I agree with the above. I've wanted a broody so much I've put eggs under a hen that wasn't fully committed, and that doesn't end well. Some hens, it's from one day to the next, one day she's normal and not interested, the next BOOM you can't get her off that nest. Other hens take a while to be fully in broody mode, they practice and flirt with it and generally drive you insane :he. But the best way to tell is to check the box at night. If she's roosting in the normal spot, she's not ready for eggs yet. If she's in the box, looking like a pancake, for at least two nights in a row, you should be good to give her eggs to set on. 

Rachel BB

Stem cell transplant from unrelated donor in Feb 2015. Thank you to all my friends here on BYC for all your support during my treatment and ongoing recovery!

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Rachel BB

Stem cell transplant from unrelated donor in Feb 2015. Thank you to all my friends here on BYC for all your support during my treatment and ongoing recovery!

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post #6 of 6
Quote:
Originally Posted by Happy Chooks View Post
 

Look for them on the nest at night.  Sometimes, hens will stay in the nest box after laying to rest, but only broodies stay on the nest at night.  Other symptoms of a broody hen:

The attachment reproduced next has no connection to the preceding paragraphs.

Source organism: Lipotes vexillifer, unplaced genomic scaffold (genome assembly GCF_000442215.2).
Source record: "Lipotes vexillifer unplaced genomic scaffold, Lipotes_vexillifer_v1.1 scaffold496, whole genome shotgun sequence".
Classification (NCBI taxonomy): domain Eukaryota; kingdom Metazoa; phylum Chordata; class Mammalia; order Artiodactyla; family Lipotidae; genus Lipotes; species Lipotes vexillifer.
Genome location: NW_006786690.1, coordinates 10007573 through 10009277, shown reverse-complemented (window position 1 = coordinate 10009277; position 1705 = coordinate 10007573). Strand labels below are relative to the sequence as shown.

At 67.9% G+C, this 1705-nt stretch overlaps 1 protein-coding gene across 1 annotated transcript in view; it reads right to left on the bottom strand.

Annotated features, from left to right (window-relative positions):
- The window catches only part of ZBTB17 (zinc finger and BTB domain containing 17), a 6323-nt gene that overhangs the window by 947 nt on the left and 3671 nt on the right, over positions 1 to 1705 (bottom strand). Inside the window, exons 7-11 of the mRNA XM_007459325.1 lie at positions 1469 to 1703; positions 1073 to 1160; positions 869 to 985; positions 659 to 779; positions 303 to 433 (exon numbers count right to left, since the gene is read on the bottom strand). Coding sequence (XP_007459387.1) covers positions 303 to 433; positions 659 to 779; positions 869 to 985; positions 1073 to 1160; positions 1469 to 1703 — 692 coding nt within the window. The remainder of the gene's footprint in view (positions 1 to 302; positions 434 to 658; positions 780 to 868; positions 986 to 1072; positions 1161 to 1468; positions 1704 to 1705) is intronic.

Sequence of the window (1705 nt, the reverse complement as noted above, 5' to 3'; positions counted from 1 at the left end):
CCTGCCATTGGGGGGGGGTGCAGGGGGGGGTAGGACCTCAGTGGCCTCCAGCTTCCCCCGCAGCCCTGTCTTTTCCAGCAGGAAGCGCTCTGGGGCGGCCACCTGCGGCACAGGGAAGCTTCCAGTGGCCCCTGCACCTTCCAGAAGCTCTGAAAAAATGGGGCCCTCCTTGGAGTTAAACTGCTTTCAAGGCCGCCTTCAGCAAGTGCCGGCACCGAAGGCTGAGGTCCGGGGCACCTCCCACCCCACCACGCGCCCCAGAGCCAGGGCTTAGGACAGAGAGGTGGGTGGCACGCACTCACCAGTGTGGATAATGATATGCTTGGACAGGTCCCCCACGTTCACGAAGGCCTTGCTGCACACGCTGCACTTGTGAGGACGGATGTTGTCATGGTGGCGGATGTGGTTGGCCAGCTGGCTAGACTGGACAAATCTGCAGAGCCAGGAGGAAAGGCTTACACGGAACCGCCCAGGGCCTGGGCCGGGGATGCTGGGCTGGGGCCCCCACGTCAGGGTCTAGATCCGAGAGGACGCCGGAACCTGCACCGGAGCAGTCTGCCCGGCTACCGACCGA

Quit laying eggs

Plucking belly feathers

Puffing up and screaming at you when you go to check for eggs. (though some birds that are not broody can do this too, but it's more pronounced with broodies)

Looking flat, like a pancake

Making soft, clucking sounds (often called the broody cluck)

 

 

Quote:
Originally Posted by Ridgerunner View Post

My test for if a hen is broody or not is that she has to spend two consecutive nights on the nest instead of in her normal roosting spot. I’ve had some hens show a lot of signs of being broody but they don’t always kick over into full broody mode, even the ones that spend most of the time during the day on the nest or walk around fluffed up and clucking. I’ve even had hens that spend one night on the nest but then don’t go back.

Both these^^^

Great article on VENTILATION, one of THE MOST IMPORTANT aspects of coop design.

Fantastic treatise to help decide how much SPACE your chickens need.

 

Chicken math is not just 'addition'...but also should include Division, Multiplication and especially Subtraction!!!

 

Quoting centrarchid:

"Make every effort to understand your chicken's biology and the environment that supports it."

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Great article on VENTILATION, one of THE MOST IMPORTANT aspects of coop design.

Fantastic treatise to help decide how much SPACE your chickens need.

 

Chicken math is not just 'addition'...but also should include Division, Multiplication and especially Subtraction!!!

 

Quoting centrarchid:

"Make every effort to understand your chicken's biology and the environment that supports it."

Reply